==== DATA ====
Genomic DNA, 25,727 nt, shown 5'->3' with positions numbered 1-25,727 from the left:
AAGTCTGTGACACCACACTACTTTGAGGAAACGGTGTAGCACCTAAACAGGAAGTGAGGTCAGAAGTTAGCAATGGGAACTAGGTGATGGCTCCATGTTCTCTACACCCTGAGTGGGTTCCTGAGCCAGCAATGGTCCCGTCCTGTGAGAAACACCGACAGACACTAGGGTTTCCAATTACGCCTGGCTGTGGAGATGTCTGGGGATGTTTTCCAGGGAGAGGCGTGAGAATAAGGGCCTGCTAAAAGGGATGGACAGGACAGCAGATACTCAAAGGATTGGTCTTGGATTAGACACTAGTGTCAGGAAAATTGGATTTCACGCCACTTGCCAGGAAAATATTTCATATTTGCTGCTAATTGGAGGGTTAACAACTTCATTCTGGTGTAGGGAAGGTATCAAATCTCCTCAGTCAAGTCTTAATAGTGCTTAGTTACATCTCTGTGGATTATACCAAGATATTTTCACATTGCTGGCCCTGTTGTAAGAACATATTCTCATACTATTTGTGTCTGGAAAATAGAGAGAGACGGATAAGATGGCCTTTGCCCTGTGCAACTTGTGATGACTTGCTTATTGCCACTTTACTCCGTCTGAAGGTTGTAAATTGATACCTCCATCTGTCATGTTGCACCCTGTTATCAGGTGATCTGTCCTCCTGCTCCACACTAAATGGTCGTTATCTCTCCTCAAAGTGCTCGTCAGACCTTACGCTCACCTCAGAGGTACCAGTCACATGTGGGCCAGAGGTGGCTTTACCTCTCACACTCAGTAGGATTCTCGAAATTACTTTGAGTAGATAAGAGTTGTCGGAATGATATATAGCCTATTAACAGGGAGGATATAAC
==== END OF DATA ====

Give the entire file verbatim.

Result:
Genomic DNA, 25,727 nt, shown 5'->3' with positions numbered 1-25,727 from the left:
AAGTCTGTGACACCACACTACTTTGAGGAAACGGTGTAGCACCTAAACAGGAAGTGAGGTCAGAAGTTAGCAATGGGAACTAGGTGATGGCTCCATGTTCTCTACACCCTGAGTGGGTTCCTGAGCCAGCAATGGTCCCGTCCTGTGAGAAACACCGACAGACACTAGGGTTTCCAATTACGCCTGGCTGTGGAGATGTCTGGGGATGTTTTCCAGGGAGAGGCGTGAGAATAAGGGCCTGCTAAAAGGGATGGACAGGACAGCAGATACTCAAAGGATTGGTCTTGGATTAGACACTAGTGTCAGGAAAATTGGATTTCACGCCACTTGCCAGGAAAATATTTCATATTTGCTGCTAATTGGAGGGTTAACAACTTCATTCTGGTGTAGGGAAGGTATCAAATCTCCTCAGTCAAGTCTTAATAGTGCTTAGTTACATCTCTGTGGATTATACCAAGATATTTTCACATTGCTGGCCCTGTTGTAAGAACATATTCTCATACTATTTGTGTCTGGAAAATAGAGAGAGACGGATAAGATGGCCTTTGCCCTGTGCAACTTGTGATGACTTGCTTATTGCCACTTTACTCCGTCTGAAGGTTGTAAATTGATACCTCCATCTGTCATGTTGCACCCTGTTATCAGGTGATCTGTCCTCCTGCTCCACACTAAATGGTCGTTATCTCTCCTCAAAGTGCTCGTCAGACCTTACGCTCACCTCAGAGGTACCAGTCACATGTGGGCCAGAGGTGGCTTTACCTCTCACACTCAGTAGGATTCTCGAAATTACTTTGAGTAGATAAGAGTTGTCGGAATGATATATAGCCTATTAACAGGGAGGATATAAC